Years ago, truckers had very little choice when they were shopping for a used heavy duty truck.
They usually got in their car and drove down to the local new truck dealer and looked to see what good used trucks they had taken in on trades. If they found something they liked, they would point out a few things they would like to have done to the truck, and they would negotiate a deal. The truck was usually sold to the customer “As Is”.
Today things are much different. Truck buyers have lots of different options to purchase a used heavy duty truck. Just like every other industry, the internet has drastically changed the way that trucks are bought. New truck dealers are still a big player, but customers are now buying trucks directly from fleets, leasing companies, auctions, finance companies, Craigslist, etc. Many customers see these options as a way of eliminating the middleman and making a “better deal” by buying “direct”. Many of these alternative sellers have been able to provide some of the same services that the dealer provides, such as financing and warranties. Some are even able to take your trade in.
What To Look For When Buying A Used Semi Truck
While these alternative sellers have made truck buying cheap, easy, and convenient, many buyers have not considered the tremendous risk involved in making such a purchase. Today, consumers have grown quite accustomed to buying things on the internet instead of a brick and mortar store. For most consumer goods, there is little downside. Most products are new, and carry manufacturers warranties. The sellers have made returns easy. There is little risk involved. For used heavy duty trucks, the opposite is true. There is tremendous risk involved in buying any used heavy duty truck. Today’s trucks are complex and expensive to work on. System failures occur often, even on the best of trucks. Here are some things to keep in mind when shopping for a used heavy duty truck:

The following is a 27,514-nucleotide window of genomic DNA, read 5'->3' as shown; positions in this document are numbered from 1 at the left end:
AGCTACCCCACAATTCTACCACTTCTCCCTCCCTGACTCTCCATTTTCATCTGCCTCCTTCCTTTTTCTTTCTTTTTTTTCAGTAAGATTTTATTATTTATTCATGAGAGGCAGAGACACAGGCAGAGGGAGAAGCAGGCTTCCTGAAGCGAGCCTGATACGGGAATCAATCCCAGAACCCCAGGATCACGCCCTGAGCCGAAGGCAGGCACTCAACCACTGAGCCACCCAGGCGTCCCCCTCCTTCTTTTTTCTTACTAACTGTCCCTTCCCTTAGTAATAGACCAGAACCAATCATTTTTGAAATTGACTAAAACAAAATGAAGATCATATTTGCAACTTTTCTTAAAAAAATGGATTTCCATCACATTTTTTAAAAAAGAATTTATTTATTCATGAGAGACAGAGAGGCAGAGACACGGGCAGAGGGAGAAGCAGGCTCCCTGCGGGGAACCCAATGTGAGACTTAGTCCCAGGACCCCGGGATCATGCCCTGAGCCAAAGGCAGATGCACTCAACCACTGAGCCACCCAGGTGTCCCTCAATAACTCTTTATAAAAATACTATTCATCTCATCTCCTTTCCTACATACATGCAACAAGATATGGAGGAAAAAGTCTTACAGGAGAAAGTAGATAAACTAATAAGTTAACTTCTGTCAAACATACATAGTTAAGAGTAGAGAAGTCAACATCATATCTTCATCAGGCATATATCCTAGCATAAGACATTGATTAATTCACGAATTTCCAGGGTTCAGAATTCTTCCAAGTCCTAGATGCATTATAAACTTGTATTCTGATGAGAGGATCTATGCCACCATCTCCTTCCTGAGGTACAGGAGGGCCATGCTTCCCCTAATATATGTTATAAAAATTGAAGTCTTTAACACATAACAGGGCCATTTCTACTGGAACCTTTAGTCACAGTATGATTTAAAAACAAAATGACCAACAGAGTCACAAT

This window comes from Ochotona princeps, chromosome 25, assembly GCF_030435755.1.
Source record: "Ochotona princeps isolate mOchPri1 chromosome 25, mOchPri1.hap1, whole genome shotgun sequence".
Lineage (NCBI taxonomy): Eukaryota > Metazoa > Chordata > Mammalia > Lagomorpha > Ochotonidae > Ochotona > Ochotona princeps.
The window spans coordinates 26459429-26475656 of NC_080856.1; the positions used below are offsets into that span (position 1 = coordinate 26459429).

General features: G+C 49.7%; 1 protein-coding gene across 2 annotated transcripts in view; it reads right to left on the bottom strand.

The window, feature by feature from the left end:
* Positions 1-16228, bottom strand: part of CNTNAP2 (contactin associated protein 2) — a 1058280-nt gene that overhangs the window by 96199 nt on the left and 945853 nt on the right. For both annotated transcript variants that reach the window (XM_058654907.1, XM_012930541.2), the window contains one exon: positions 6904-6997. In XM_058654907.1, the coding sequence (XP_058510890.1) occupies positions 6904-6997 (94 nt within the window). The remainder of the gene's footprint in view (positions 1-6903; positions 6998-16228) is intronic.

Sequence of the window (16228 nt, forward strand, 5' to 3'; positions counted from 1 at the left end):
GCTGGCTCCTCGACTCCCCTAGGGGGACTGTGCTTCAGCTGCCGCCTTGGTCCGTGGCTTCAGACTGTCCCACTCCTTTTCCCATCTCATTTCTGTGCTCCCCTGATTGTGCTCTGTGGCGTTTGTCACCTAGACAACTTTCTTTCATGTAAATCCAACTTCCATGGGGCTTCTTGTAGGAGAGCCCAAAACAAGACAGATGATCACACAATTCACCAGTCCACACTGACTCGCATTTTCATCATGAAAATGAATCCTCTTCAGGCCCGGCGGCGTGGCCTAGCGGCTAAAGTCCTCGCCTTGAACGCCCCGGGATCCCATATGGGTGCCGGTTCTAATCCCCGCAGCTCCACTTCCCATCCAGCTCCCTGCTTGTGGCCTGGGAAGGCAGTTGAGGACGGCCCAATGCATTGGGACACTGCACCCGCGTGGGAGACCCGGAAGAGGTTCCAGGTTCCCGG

- Most alternative sellers are going to do as little as possible to a used truck when getting it ready for sale. Their goal is to make it look good and make sure it passes a DOT inspection. It is up to the buyer to discover anything else on the truck that needs to be repaired. In many cases, such as an auction, the buyer won’t even have a chance to properly inspect and test drive the truck before making a buying decision. Additionally, buyers do not typically have the expertise and diagnostic devices to adequately assess the condition of a truck. We have seen many situations where a truck was running beautifully, but needed $10,000 worth of repairs to the aftertreatment system. This is just one example. There are multitudes of problems that can’t easily be detected by the untrained eye. A reputable dealer will have a certified technician spend at least three hours doing a very thorough inspection of the truck, and will proceed to repair all or most of the problems that have been discovered.
- Most trucks sold through these channels have not even been properly serviced. The buyer may have to spend over $1000 to have the oil and all filters changed, and install a new mattress and safety equipment. Plus, if the Diesel Particulate Filters need servicing, it can cost an additional $2400 to replace with Reman filters. If the truck has not been properly detailed, they could pay nearly $1000 for a proper detail with aluminum polishing.
- Many fleets and leasing companies like the idea of selling direct to end users, as the end user is usually not nearly as adept at discovering deficiencies as an OEM (Original Equipment Manufacturer) certified inspector.
- The warranties that the alternative sellers are able to provide are third party warranties. The seller will be turning all responsibility for the truck over to the new owner and the warranty company. It is seldom that an alternative seller will assume any responsibility for the truck after the sale, and participate in any early failures that may happen.
- A third party warranty company is basically an insurance company. They have no connection with the OEM’s, and their goal is the same as any other insurance company. They need to bring in as much premium revenue as possible, and pay out as little claim money as possible. There are many truck service shops that refuse to file claims with third party warranty companies. They want the customer to pay the bill, and file their own claim with the warranty company.